Monday, December 26, 2011

History Of New Year's Celebrations

New Year's Day is this coming Sunday…welcome to 2012.  This has become a traditional time of celebration.  We party on New Year's Eve and celebrate the moment the clock strikes midnight signaling the beginning of a new year.

And, of course, when the year 2000 arrived we celebrated for twenty-four hours as each time zone around the world welcomed the new millennium on live television broadcasts.

But why and how did the New Year's celebrations become part of our annual routine?  The earliest recorded account of a celebration in honor of the new year dates back four thousand years to ancient Babylon.  For the Babylonians, the first new moon following the vernal equinox announced the arrival of the new year.  They celebrated this spring time event with a massive 11 day religious festival called Akitu.  It was during this time that a new king was crowned or the current ruler's mandate renewed.

Throughout antiquity, civilizations around the world developed more sophisticated calendars with the first day of the year associated with an agricultural or astronomical event.  For example, in Egypt the year began with the annual flooding of the Nile which coincided with the rising of the star Sirius.  In China, the new year occurred with the second new moon after the winter solstice…a day that is still celebrated with many Chinese New Year's celebrations around the world, including a large parade in San Francisco.

The early Roman calendar had 10 months and 304 days with each new year beginning at the vernal equinox.  Tradition holds that it was created by Romulus, the founder of Rome, in the eighth century B.C.  Numa Pompilius, a later king, is credited with adding the months of Januarius and Februarius.  Over the ensuing centuries, the Roman calendar grew out of sync with the sun.  In 46 B.C., Julius Caesar introduced the Julian calendar which closely resembles the more modern Gregorian calendar used today by most countries.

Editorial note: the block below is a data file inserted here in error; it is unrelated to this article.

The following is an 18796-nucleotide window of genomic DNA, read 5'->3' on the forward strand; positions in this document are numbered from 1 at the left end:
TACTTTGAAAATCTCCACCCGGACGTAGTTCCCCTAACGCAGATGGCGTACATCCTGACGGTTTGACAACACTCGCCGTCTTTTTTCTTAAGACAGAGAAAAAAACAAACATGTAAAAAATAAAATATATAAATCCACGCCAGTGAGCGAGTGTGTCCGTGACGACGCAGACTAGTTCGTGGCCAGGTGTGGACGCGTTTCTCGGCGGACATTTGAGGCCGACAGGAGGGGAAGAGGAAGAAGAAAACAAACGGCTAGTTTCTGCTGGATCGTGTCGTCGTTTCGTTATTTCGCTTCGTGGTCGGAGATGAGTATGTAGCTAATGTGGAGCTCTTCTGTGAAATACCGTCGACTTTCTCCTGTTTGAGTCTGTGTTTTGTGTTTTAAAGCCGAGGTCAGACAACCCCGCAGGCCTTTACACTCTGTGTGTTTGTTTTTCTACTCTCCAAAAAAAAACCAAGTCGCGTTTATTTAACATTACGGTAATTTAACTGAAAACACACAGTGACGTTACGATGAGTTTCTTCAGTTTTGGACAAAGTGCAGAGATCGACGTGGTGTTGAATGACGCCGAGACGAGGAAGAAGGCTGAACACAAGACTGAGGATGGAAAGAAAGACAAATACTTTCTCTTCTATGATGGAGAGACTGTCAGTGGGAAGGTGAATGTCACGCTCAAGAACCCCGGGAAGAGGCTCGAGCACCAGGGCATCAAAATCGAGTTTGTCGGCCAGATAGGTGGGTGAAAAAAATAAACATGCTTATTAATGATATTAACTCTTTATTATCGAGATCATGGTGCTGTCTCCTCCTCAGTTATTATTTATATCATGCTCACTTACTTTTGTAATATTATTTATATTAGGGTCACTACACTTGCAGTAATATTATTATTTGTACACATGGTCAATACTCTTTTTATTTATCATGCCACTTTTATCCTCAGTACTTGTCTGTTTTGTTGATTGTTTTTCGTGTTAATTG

As part of his reform, Julius Caesar declared January 1 as the first day of the year and Romans celebrated by exchanging gifts, decorating their homes, and attending raucous parties.  In medieval Europe, Christian leaders temporarily replaced January 1 as the first day of the year with days carrying more religious significance, such as December 25 as the anniversary of Christ's birth and March 25 as the Feast of the Annunciation.  It was Pope Gregory XIII in 1582 who re-established January 1 as New Year's Day.

In many countries, New Year's celebrations begin on New Year's Eve and continue into the early hours of January 1st.  These celebrations often include specific foods that are said to bring good luck for the coming year—grapes in Spain, round fruits in the Philippines, suckling pig in Austria, soba noodles in Japan, rice pudding in Norway, and black-eyed peas in the southern United States.  Other customs that are common worldwide include making new year resolutions (a practice started by the Babylonians) and watching fireworks displays.